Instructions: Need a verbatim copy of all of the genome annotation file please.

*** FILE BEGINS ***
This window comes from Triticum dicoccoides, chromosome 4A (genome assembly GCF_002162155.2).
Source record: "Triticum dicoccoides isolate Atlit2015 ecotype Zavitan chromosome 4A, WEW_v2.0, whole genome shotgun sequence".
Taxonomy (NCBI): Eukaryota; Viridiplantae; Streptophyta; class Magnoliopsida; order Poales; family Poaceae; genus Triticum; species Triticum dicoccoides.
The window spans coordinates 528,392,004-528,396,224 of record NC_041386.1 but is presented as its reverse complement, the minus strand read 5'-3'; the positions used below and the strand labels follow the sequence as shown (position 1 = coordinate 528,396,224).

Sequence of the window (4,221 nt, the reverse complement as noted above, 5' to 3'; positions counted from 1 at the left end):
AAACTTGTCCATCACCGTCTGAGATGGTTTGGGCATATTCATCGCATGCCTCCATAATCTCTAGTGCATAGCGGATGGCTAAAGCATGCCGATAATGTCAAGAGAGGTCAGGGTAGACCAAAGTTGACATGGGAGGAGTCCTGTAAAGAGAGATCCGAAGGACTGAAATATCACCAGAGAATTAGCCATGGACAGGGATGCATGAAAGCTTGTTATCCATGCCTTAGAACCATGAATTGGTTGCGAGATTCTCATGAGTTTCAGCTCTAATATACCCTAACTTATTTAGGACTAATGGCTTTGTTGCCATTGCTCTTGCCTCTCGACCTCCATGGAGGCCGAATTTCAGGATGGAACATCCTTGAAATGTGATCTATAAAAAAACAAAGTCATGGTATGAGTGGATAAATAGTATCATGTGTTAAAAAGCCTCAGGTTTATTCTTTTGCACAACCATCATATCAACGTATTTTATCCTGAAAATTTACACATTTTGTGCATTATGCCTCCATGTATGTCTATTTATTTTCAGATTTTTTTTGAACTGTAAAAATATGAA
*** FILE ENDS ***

This window comes from Triticum dicoccoides, chromosome 4A (genome assembly GCF_002162155.2).
Source record: "Triticum dicoccoides isolate Atlit2015 ecotype Zavitan chromosome 4A, WEW_v2.0, whole genome shotgun sequence".
Taxonomy (NCBI): Eukaryota; Viridiplantae; Streptophyta; class Magnoliopsida; order Poales; family Poaceae; genus Triticum; species Triticum dicoccoides.
The window spans coordinates 528,392,004-528,396,224 of record NC_041386.1 but is presented as its reverse complement, the minus strand read 5'-3'; the positions used below and the strand labels follow the sequence as shown (position 1 = coordinate 528,396,224).

Sequence of the window (4,221 nt, the reverse complement as noted above, 5' to 3'; positions counted from 1 at the left end):
AAACTTGTCCATCACCGTCTGAGATGGTTTGGGCATATTCATCGCATGCCTCCATAATCTCTAGTGCATAGCGGATGGCTAAAGCATGCCGATAATGTCAAGAGAGGTCAGGGTAGACCAAAGTTGACATGGGAGGAGTCCTGTAAAGAGAGATCCGAAGGACTGAAATATCACCAGAGAATTAGCCATGGACAGGGATGCATGAAAGCTTGTTATCCATGCCTTAGAACCATGAATTGGTTGCGAGATTCTCATGAGTTTCAGCTCTAATATACCCTAACTTATTTAGGACTAATGGCTTTGTTGCCATTGCTCTTGCCTCTCGACCTCCATGGAGGCCGAATTTCAGGATGGAACATCCTTGAAATGTGATCTATAAAAAAACAAAGTCATGGTATGAGTGGATAAATAGTATCATGTGTTAAAAAGCCTCAGGTTTATTCTTTTGCACAACCATCATATCAACGTATTTTATCCTGAAAATTTACACATTTTGTGCATTATGCCTCCATGTATGTCTATTTATTTTCAGATTTTTTTTGAACTGTAAAAATATGAA